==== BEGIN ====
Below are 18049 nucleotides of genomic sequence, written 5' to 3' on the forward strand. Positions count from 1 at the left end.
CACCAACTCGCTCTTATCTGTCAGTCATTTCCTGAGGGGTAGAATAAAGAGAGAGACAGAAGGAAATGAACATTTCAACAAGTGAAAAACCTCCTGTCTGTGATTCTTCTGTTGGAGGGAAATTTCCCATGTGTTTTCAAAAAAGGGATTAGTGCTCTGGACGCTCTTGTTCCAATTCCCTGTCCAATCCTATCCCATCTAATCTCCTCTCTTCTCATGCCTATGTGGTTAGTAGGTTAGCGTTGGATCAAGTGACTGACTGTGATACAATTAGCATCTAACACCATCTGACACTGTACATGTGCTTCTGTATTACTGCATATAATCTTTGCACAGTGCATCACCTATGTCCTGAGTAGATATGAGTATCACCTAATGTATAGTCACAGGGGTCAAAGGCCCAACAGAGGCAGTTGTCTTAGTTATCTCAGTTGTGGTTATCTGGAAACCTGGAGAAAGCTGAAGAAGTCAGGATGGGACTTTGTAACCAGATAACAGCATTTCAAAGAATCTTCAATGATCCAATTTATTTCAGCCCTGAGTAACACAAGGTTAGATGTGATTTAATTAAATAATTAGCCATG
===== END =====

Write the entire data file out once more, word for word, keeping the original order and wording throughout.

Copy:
Below are 18049 nucleotides of genomic sequence, written 5' to 3' on the forward strand. Positions count from 1 at the left end.
CACCAACTCGCTCTTATCTGTCAGTCATTTCCTGAGGGGTAGAATAAAGAGAGAGACAGAAGGAAATGAACATTTCAACAAGTGAAAAACCTCCTGTCTGTGATTCTTCTGTTGGAGGGAAATTTCCCATGTGTTTTCAAAAAAGGGATTAGTGCTCTGGACGCTCTTGTTCCAATTCCCTGTCCAATCCTATCCCATCTAATCTCCTCTCTTCTCATGCCTATGTGGTTAGTAGGTTAGCGTTGGATCAAGTGACTGACTGTGATACAATTAGCATCTAACACCATCTGACACTGTACATGTGCTTCTGTATTACTGCATATAATCTTTGCACAGTGCATCACCTATGTCCTGAGTAGATATGAGTATCACCTAATGTATAGTCACAGGGGTCAAAGGCCCAACAGAGGCAGTTGTCTTAGTTATCTCAGTTGTGGTTATCTGGAAACCTGGAGAAAGCTGAAGAAGTCAGGATGGGACTTTGTAACCAGATAACAGCATTTCAAAGAATCTTCAATGATCCAATTTATTTCAGCCCTGAGTAACACAAGGTTAGATGTGATTTAATTAAATAATTAGCCATG